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Steady number of "very low-level data breaches" in three months

Steady number of

Wednesday 29 August 2018

Steady number of "very low-level data breaches" in three months


Routine statistics gathered during the first quarter since GDPR was introduced suggests that there have been a number of "self-reported, personal data breaches, most of which are very low-level and require no further action."

The Office of the Data Protection Commissioner (ODPC) said there have been 32 during that three months.

The ODPC confirms that within the steady number of breaches reported, a small number were more significant or involved more than one jurisdiction necessitating coordination with other regulatory authorities. On these cases, the ODPC continues to be actively engaged with the data controller.

The reporting of data breaches is in line with section 42 of the Data Protection (Bailiwick of Guernsey) Law, 2017, which requires organisations processing personal data to notify the ODPC of any personal data breach.

This new statutory obligation for data controllers, which has been in force for three months, aims to provide the ODPC with timely information, as well as ensuring transparency and accountability for those handling personal data. In response to the new law, the ODPC aims to utilise and publish the information that is reported as much as possible.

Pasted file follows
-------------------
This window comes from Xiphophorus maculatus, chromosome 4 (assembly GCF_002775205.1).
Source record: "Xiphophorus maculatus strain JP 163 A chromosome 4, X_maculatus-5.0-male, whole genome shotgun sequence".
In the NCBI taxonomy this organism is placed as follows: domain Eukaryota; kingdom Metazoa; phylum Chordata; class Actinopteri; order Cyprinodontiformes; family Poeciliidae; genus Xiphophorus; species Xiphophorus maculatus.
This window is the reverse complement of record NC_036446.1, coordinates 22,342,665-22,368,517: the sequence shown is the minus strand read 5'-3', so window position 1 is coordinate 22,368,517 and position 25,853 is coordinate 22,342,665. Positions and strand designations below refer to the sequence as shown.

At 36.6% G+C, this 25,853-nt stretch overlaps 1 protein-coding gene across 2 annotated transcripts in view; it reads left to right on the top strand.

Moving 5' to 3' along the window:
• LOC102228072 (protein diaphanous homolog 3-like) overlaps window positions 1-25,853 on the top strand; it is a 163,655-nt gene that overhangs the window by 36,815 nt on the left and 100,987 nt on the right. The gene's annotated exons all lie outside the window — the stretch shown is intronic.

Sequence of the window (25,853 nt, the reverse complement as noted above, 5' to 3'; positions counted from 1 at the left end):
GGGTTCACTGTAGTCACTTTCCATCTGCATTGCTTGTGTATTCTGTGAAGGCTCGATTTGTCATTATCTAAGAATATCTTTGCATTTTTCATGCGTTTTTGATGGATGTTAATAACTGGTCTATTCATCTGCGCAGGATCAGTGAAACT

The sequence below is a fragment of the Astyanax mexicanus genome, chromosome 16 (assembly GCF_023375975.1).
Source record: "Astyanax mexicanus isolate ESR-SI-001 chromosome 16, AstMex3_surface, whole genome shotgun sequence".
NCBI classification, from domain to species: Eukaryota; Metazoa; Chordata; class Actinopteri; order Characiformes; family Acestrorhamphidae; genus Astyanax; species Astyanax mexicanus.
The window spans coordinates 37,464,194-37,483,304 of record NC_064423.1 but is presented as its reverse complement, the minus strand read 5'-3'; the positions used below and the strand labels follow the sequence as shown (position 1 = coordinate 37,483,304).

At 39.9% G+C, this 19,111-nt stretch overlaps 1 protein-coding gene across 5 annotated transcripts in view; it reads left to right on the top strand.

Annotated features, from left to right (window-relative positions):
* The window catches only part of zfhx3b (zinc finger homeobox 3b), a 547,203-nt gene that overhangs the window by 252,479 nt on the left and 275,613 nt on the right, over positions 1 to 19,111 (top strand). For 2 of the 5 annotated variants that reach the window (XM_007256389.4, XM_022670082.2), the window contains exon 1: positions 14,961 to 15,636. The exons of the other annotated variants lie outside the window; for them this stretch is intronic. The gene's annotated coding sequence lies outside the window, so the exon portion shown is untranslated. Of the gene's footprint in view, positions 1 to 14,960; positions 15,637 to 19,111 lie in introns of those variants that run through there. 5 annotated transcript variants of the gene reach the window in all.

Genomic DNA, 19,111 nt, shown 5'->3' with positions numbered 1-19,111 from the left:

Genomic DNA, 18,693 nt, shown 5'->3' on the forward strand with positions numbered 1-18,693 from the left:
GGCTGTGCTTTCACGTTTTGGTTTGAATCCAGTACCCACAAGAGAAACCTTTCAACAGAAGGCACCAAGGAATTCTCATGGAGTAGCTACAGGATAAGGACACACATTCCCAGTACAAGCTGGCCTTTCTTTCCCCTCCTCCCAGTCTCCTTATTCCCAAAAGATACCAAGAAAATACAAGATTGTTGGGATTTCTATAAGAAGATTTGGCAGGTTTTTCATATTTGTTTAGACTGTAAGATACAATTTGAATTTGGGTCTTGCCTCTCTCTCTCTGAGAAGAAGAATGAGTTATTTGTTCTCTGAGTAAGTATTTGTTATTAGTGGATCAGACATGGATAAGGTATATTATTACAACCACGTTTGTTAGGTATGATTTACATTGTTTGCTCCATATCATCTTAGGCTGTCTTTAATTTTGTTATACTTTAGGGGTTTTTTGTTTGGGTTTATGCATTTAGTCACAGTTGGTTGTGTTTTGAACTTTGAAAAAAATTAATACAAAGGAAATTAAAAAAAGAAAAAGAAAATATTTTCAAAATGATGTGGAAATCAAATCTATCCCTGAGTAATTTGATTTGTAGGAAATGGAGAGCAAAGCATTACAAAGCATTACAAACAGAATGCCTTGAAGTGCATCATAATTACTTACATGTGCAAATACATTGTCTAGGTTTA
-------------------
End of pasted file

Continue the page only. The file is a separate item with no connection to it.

Data Protection Commissioner, Emma Martins, confirmed that the breach reports are already proving helpful for the ODPC to gain insights in to real-world risks and to raise awareness within the community to help them mitigate and respond to those risks going forward.

"It is vital that we build a strong, respectful and constructive relationship with the regulated community. We recognise that reporting breaches requires them to trust us to do our job with absolute integrity. This is not about naming and shaming organisations when things go wrong. It is about building a positive and meaningful relationship; one which recognises that that our collective learning about the very real risks to individuals of poor data handling allows us to take important, preventative action and significantly improve our outcomes," said Mrs Martins.  

Pictured top: Emma Martins

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